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Children would allocate public funds to hobbies, school and mental health


Author Heidi Järvenpää

An illustrated toddler builds a tower with blocks. There are colored shapes in the background.

The Ministry of Finance and the National Child Strategy unit asked children and young people for their views on what they would spend funding from the state, municipalities and wellbeing services counties. Almost 7,000 responses were submitted to the survey, an indication that children want to participate and are also interested in financial matters.

If respondents aged between 10 and 17 had the power to decide, more public funds would be allocated to hobbies and leisure time. The responses mentioned investments in sports activities in particular, such as football fields, swimming pools and scooter ramps. Children and young people wish that they had more venues for leisure activities, so that they would not have to spend their time in shopping centres, for example. The children also emphasised equal opportunities to be involved in hobbies, so that every child would have the opportunity to have hobbies regardless of their family’s financial situation.

“A courtyard where you could hang out with friends and play games such as basketball or other ball games.”

“Places where young people can meet; not everyone has a safe home, we need safe spaces for young people to spend time in so that we don’t need to hang around.”

“Hobbies that low-income children could also take up or financial support so that they can participate. Playing football as a hobby, for example, so that the main idea is not to compete but to keep fit.”

Investing in schools and learning was the second most popular response. The children would like to see more versatile school meals and snacks when the school day is long. Support for learning was also highlighted in the responses. Respondents hoped that there would be more adults in schools so that pupils could receive the support they need. Children also suggested ways in which bullying at school could be tackled. It was suggested that more resources should be allocated to keeping an eye on bullying and that there should be clear rules for dealing with bullying.

“All children should have better and more varied school meals; more money should be spent on school meals.”

“Pupils should work in small groups, there should be more adults, assistants and support available at school.”

“There could be specialists at school who could supervise pupils so that no one would be left out or bullied.”

The third area of focus in the responses was investments in health, especially mental health. The respondents said that mental health problems have increased and it is difficult to gain access to treatment. As regards mental health, children and young people also made tangible proposals: reduce waiting times, offer more social-emotional lessons and make the school social worker available without an appointment during the school day.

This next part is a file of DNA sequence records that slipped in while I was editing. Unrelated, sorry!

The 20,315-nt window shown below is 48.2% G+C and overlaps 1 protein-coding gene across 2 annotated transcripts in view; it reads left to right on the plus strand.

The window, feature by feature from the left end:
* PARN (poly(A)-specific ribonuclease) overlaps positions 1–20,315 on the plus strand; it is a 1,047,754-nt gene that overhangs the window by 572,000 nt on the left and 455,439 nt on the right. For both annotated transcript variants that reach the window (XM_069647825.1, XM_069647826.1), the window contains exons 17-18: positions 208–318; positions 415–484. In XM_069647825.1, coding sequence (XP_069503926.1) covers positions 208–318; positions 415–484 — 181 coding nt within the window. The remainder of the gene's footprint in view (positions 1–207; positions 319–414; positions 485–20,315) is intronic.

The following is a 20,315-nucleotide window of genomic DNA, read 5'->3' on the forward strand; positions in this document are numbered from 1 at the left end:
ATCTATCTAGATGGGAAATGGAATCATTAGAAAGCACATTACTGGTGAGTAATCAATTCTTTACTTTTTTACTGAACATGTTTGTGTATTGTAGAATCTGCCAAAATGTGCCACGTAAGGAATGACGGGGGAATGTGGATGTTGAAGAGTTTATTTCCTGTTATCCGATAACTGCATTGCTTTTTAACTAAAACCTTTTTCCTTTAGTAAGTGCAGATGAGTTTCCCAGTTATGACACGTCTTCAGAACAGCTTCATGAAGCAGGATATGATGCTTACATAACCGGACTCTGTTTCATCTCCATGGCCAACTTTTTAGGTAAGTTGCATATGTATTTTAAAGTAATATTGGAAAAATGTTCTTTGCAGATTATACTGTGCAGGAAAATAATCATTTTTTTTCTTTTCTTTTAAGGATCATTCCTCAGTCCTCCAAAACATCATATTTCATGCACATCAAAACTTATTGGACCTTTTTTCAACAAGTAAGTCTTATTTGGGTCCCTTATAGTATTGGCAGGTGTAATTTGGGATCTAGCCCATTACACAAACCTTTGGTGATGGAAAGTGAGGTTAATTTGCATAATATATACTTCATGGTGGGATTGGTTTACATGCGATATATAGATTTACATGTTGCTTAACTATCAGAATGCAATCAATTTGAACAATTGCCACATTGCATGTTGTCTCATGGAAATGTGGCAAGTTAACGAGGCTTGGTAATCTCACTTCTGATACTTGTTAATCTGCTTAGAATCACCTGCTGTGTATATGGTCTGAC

“Children would actually be heard and their mental health would be supported since children’s problems are not usually considered as serious as those of adults, or children are not believed if they say that they are not feeling well.”

“Mental health care, I don’t know much about treatment or what difference money would make, but mental health must be taken seriously before a child ends up being taken to hospital by ambulance after trying to commit suicide or some other form of self-harm.”

Children’s responses provide information to policy makers and public officials

According to the UN Convention on the Rights of the Child, children have the right to give their opinions on issues that affect them. The online survey is an example of how children can be given the opportunity to participate. The large number of responses to the survey also motivates wellbeing services counties and municipalities to seek children’s views and opinions at the local level as part of child impact assessment processes when decisions to be made have a significant impact on children and young people.

Some respondents pointed out that they would need more information about how they can be involved and how their responses have influenced decision-making processes. Children and young people also said that they would want to learn more about how the state, wellbeing services counties and municipalities spend their funds. The Ministry of Finance has tried to respond to this need for information by compiling an information package on public finances aimed at children and young people. The package also explains, in a child-friendly format, on what children would spend public money on the basis of this survey. The information package can be found in Finnish and Swedish as a separate appendix to the report.

Background information on the survey

The report compiled from the children’s responses is a follow-up to the project in the Implementation Plan for the Child Strategy coordinated by the Ministry of Finance, which examined child-oriented budgeting efforts in municipalities and wellbeing services counties as well as monitoring and reporting of outcome data. As part of the project, an online survey was addressed to 10–17-year-old children to chart their opinions on the use of public resources in central government, wellbeing services counties and municipalities. The survey was open between 2 and 20 May 2022, and 6,739 responses were submitted. The survey was not based on sampling but was freely accessible online, and information about the survey was spread through channels such as municipal registry offices and the Oppiva network. The survey was completely anonymous so it was not possible to verify the respondents’ identity.

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